It’s May, and that means all the April showers we had will soon bring spring flowers. April and May are also busy conference months, as many vendors host customer, partner, or analyst events. This week, it was Dell’s turn as the company held its first-ever Dell Technologies World. Dell has obviously had other user events before, including Dell World and Dell-EMC World, but the naming of this one is indicative of how Dell is now one company and there’s better product and go-to-market integration between Dell, EMC and VMware.
VMware introduces Virtual Cloud Network
As expected, much of the news at the show revolved around Dell Technologies compute products. But the network got some love, as well, when VMware announced its Virtual Cloud Network, which is the coming together of many of its network assets, including NSX and VeloCloud. The Virtual Cloud Network can be thought as an agile network and security overlay that acts as a “fabric” for digital businesses that connect apps, data, and users to each other regardless of where they are located.
During his keynote, VMware CEO Pat Gelsinger (pictured above) talked about the difference between traditional IT and what IT needs to do to power digital businesses. Current IT models focus primarily on on-premises infrastructure, and despite the tight control, change management cycles are long and security is a challenge. Today apps and data are scattered everywhere, making running and securing the network even harder, and legacy operating models are holding companies back.
The network needs to evolve into a flexible, secure and programmable fabric
The current network architecture has been in place now for over 20 years, and it’s VMware’s thesis that the industry needs a new approach to networking that can be in place for the next 20 years. This requires a network that is flexible and programmable with integrated security and can deliver services anywhere apps and data are. VMware’s Virtual Cloud Network is the architecture that fulfills on this vision. The NSX portfolio now includes the following:
- NSX SD-WAN, powered by VeloCloud, addresses connectivity and security services and ensures application performance remains high across the WAN. One of the primary drivers of NSX in the data center has been segmentation, and now NSX SD-WAN and NSX Data Center have been integrated to deliver end-to-end segmentation.
- NSX Cloud secures enterprise hybrid clouds. The product provides a consistent set of network and security services for applications running in public and private clouds, now including Microsoft Azure.
- NSX Data Center provides network virtualization and security within data centers. These services have been extended to support containerized cloud-native and bare-metal applications.
- NSX Hybrid Connect enables connectivity and workload mobility between private data centers and clouds. The product also provides link optimization between locations to ensure bandwidth utilization does not become an issue.
Virtual Cloud Network is VMware’s first end-to-end solution
VMware has been collecting network assets since it acquired Nicira in 2012, but this is the first time the company has put everything together into a single architecture, giving it a true “end to end” story. The multiple products enable customers to start small and then grow into the larger vision of the Virtual Cloud Network at their own pace.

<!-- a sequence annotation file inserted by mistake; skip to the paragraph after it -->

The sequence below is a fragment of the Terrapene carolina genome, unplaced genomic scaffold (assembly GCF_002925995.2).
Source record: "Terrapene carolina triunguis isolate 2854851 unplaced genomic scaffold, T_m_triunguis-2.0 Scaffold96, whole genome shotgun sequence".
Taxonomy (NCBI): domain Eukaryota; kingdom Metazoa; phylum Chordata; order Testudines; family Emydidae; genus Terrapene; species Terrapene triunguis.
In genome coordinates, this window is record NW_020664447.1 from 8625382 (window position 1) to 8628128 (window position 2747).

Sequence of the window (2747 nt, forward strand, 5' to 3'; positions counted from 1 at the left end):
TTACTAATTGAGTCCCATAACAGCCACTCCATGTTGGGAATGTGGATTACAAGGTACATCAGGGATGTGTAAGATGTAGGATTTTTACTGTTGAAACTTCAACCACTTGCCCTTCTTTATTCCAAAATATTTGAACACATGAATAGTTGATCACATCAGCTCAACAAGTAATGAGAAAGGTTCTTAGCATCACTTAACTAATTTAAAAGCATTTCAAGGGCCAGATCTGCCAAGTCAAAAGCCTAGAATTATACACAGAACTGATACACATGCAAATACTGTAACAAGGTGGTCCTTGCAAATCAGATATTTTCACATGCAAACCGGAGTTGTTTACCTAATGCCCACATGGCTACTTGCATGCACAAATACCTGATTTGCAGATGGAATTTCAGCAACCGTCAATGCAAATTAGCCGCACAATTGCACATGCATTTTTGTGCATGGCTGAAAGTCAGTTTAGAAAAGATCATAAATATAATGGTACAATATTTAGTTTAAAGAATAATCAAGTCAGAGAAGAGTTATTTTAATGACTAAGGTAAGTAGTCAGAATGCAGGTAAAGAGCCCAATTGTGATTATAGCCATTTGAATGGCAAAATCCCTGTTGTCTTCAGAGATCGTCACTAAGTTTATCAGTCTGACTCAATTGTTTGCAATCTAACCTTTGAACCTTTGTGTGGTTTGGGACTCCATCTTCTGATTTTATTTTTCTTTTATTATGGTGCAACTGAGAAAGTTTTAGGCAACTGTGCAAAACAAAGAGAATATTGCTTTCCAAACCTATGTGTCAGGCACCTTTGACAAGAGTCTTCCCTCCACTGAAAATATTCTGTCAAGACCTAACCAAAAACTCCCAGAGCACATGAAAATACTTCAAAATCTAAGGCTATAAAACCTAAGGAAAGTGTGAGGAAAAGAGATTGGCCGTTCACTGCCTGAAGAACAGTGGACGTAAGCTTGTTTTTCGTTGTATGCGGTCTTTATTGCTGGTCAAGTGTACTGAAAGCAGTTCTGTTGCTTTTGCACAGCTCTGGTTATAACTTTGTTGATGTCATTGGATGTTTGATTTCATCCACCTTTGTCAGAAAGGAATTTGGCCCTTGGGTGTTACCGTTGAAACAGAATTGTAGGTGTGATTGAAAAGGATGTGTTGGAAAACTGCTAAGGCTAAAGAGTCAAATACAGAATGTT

For example, a business may choose to reap the cost savings benefits of SD-WAN and deploy NSX SD-WAN immediately. It can use the product to transform the WAN and set up network segmentation to secure the network. The company could then choose to deploy NSX Data Center and extend the segments created over the WAN to the data center. NSX Hybrid Connect could then be used to enable workload portability out to public clouds and then be secured by NSX Cloud.
Alternatively, one could start with the data center and work out. The key is that VMware provides customers a tremendous amount of flexibility as to how and where to start.
VMware finally “gets” networking
The flexibility of Virtual Cloud Network is notable for VMware and signals that the company finally understands how to deal with network operations. When it first bought Nicira, it took a very aggressive approach to disrupting the network and often compared it to server virtualization. I get the analogy, but it’s not exactly the same. Server operations had the luxury of trying virtualization tier two or three applications. There’s no equivalent of that with the network; there’s just one, and disrupting it means disrupting the business. With the Virtual Cloud Network, a business could address an immediate pain point and then gradually ease their way into a broader deployment.
There’s no question the world is becoming more dynamic and distributed. Applications, data, and compute services have a tremendous amount of agility, and the network needs to follow. I’ve been critical of VMWare’s approach to networking in the past, but the Virtual Cloud Network is VMware’s best architecture to date, as it gives its customers the ability to deploy the right network and security services wherever they want, whenever they want, without disrupting business operations.